A call for submissions to the inquiry’s terms of reference closed recently, having garnered 364 submissions. One of them was from Doctors for the Environment Australia.
In the post below, Dr Rosalie Schultz and Dr David Shearman, both members of Doctors for the Environment Australia ask the important question of who benefits if fracking is allowed to go ahead in the NT, and give their recommendations for making sure health considerations are front and centre as the inquiry proceeds.
Doctors fear the SA State Government’s doubling of the air pollution cap signifies a possible “sell-out” to the gas industry, further undermining Australia’s already poor reputation at the first meeting of world leaders under the Paris agreement in Morocco starting this week.
The Terms of Reference of this Inquiry do not address the issues raised by DEA in our submission around the link between the pipeline project and the onshore gas development required to make the project viable.
Gas is a seemingly difficult issue for governments. Looking at the health disasters of asbestos, tobacco and air pollution from coal, government ministers might wonder if they would have acted earlier had they been in power and reassured themselves they would. That is the problem, they are making decisions now based on political expediency which will leave their successors to face the potential health consequences.
The decisions reached at the recent Coag energy council meeting are reminiscent of a long series of failures to understand the impacts of powerful business on the health of the community.
Doctors have applauded the Andrews government for prioritising the health of Victorians by placing a permanent ban on the development of onshore unconventional gas in Victoria.
Australia must shelve plans to make gas a “transitional fuel” because it will worsen the climate change emergency, warn health experts in response to last Fridays COAG meeting of energy ministers.
As the Victorian government prepares to release its much anticipated gas policy, expected before parliament resumes on August 16, pro fossil fuel heavy weights have already jumped the starting line with misleading spin.
Territorians love the natural environment. We enjoy the environment both for the exhilaration it gives us, and for its tourism value. We should also remember that our health depends on having clean air and water and safe food.
Natural Gas, composed mainly of methane with some other hydrocarbons, is categorised as conventional or unconventional depending on its source.
Unconventional gas development (UGD) is the extraction of natural gas which is difficult to access conventionally, from coal seams, shale or other rock formations, using techniques such as directional drilling and hydraulic fracturing (fracking). Hydraulic fracturing involves the pressurised injection of fluids, sand and chemical additives into rock to open up fractures, allowing gas to flow out.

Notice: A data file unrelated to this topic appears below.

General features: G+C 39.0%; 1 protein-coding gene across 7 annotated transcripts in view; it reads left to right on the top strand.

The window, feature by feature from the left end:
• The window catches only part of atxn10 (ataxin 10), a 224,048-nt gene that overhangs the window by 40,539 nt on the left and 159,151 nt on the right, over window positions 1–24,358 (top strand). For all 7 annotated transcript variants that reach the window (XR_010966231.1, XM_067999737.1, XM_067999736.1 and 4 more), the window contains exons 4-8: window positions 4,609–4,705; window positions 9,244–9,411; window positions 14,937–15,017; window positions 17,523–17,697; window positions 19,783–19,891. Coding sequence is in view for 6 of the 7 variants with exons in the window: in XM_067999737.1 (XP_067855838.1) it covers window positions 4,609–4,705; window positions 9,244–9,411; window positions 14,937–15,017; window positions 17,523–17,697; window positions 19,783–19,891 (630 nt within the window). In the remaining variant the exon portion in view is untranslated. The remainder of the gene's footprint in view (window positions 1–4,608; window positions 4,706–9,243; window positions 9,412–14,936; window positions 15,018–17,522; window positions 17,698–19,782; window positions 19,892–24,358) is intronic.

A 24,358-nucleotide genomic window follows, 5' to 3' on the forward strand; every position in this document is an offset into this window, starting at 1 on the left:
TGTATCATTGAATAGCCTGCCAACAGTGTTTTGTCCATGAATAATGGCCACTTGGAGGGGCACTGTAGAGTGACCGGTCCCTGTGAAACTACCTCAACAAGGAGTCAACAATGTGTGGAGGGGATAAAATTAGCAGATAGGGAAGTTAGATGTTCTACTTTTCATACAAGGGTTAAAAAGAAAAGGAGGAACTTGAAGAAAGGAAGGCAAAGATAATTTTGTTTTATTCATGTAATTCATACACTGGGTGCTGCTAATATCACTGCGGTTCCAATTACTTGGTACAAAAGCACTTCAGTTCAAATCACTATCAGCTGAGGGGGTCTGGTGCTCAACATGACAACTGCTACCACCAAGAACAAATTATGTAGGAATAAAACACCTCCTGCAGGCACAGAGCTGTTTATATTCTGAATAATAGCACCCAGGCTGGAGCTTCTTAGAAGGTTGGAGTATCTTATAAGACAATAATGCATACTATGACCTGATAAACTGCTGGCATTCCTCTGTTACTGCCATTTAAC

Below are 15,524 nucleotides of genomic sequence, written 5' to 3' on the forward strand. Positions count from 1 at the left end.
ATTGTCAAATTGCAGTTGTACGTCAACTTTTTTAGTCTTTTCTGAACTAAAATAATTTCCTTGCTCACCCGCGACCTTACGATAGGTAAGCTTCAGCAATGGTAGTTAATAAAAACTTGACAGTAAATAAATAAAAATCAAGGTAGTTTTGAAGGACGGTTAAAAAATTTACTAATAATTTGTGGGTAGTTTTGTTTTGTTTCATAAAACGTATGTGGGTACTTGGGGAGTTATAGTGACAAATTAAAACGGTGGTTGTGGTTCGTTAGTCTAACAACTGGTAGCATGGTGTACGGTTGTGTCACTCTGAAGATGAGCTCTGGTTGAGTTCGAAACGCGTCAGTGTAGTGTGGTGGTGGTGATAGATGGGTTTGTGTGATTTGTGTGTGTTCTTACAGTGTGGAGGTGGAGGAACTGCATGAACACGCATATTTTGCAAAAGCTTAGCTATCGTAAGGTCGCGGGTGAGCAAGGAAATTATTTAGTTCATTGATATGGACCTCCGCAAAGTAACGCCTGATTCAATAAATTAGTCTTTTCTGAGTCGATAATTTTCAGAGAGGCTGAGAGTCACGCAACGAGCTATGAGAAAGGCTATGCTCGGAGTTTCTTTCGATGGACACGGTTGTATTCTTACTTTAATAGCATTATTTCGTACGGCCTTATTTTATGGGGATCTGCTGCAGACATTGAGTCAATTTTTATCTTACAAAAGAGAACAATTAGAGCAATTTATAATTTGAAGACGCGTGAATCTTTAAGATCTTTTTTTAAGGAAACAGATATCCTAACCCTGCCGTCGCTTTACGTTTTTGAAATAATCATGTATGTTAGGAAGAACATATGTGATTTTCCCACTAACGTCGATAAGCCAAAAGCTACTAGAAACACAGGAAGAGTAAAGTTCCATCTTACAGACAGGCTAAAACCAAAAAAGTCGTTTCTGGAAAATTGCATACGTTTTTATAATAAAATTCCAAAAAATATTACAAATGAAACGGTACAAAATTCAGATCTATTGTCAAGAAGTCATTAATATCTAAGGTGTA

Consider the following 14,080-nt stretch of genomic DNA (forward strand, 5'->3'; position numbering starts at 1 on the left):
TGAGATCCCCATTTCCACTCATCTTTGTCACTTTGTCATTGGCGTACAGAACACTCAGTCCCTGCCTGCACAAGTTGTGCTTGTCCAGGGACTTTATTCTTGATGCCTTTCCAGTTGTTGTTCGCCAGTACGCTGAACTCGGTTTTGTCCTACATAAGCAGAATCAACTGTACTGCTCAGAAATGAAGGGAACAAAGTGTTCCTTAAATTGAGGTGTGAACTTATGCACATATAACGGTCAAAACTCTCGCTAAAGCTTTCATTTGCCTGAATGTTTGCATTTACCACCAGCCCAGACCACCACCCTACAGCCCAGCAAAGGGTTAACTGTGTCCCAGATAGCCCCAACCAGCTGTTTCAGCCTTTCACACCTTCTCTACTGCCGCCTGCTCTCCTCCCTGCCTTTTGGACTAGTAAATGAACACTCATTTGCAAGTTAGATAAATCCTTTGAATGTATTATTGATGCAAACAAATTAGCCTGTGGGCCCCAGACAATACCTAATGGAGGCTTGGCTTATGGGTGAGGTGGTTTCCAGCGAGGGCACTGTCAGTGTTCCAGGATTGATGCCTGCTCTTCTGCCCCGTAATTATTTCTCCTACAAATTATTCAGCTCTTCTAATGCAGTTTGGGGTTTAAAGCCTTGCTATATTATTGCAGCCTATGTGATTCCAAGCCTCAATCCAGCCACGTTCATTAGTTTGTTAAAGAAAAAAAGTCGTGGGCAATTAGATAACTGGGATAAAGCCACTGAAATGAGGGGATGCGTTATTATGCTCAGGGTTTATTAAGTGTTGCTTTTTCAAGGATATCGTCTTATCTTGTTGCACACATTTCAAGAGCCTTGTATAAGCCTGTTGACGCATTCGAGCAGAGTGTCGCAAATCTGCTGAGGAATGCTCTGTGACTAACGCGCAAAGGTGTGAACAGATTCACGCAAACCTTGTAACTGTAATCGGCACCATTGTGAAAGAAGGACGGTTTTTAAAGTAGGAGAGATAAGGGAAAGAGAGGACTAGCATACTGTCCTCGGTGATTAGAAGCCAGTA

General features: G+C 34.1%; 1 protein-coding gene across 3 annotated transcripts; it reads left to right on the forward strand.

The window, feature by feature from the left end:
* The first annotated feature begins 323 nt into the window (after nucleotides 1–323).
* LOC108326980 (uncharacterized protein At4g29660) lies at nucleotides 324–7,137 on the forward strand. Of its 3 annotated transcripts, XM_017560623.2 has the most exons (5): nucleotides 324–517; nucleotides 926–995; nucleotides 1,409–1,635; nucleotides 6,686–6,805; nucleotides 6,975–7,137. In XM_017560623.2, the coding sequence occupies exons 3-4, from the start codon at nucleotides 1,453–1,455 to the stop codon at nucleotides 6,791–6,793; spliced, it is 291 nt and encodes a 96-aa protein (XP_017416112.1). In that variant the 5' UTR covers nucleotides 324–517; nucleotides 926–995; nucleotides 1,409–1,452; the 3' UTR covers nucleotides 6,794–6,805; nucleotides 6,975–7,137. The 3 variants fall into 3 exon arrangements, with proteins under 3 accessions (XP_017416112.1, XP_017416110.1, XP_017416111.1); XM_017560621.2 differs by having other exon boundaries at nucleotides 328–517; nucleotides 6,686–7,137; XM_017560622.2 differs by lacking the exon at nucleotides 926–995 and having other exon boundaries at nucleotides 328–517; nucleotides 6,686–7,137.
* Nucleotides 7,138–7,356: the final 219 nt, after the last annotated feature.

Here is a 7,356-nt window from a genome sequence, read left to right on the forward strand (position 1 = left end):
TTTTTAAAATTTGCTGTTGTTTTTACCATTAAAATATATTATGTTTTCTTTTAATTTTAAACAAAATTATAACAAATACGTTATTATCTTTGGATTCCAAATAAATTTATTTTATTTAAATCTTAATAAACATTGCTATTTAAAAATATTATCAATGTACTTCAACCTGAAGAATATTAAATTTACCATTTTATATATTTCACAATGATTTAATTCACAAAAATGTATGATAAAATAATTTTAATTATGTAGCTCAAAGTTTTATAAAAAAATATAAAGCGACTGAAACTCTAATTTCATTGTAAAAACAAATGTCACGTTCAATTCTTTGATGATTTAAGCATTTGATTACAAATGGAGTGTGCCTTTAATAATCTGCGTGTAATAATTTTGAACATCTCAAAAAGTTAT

Doctors from the health organisation Doctors for the Environment Australia, presenting before the Senate Committee on Unconventional Gas Mining in Darwin on Tuesday 12 April, said after a previous Senate Inquiry and numerous state inquiries, Australian governments have still not done enough to protect public health.
Unconventional Gas Mining – Adequacy of Australia’s legislative, regulatory and policy framework.
DEA is of the view that a national approach is essential to reduce the extensive risks associated with unconventional gas mining.
Medical professionals and organisations, together with community members, raised serious concerns about the health impacts of unconventional gas extraction in submissions to a recent Victorian Parliamentary inquiry.
A ban on coal seam and other forms of onshore gas in Victoria should continue until it can be shown that developing this resource will not compromise public health, doctors urge ahead of an inquiry that is due to report on 8 December.
On the surface, the unconventional gas industry promises many things, including cheap energy and jobs. However in this comment piece in the Geelong Advertiser, Dr Liz Bashford says that the risks from unconventional gas are potentially serious for both human health and the environment.
In recent years, Australia has seen exponential growth in interest and development of exploration and drilling for unconventional gas reserves from coal seams, shale deposits and tight sands. These reserves require special techniques such as fracking, in-seam and horizontal drilling. DEA is concerned that the rush to exploit this resource has outpaced regulation to protect public health and to adequately assess the health impacts, including exposures to industrial chemicals.
Australia needs mandatory federal guidelines on fracking and coal mining that are based on scientific and medical opinion, says Doctors for the Environment Australia’s Honorary Secretary Dr David Shearman in an oped in the Sydney Morning Herald today.
Members of DEA are deeply concerned by the serious threats posed to health by fracture stimulation (fracking) for unconventional (whether coal seam, shale, or tight) gas in the South East of South Australia.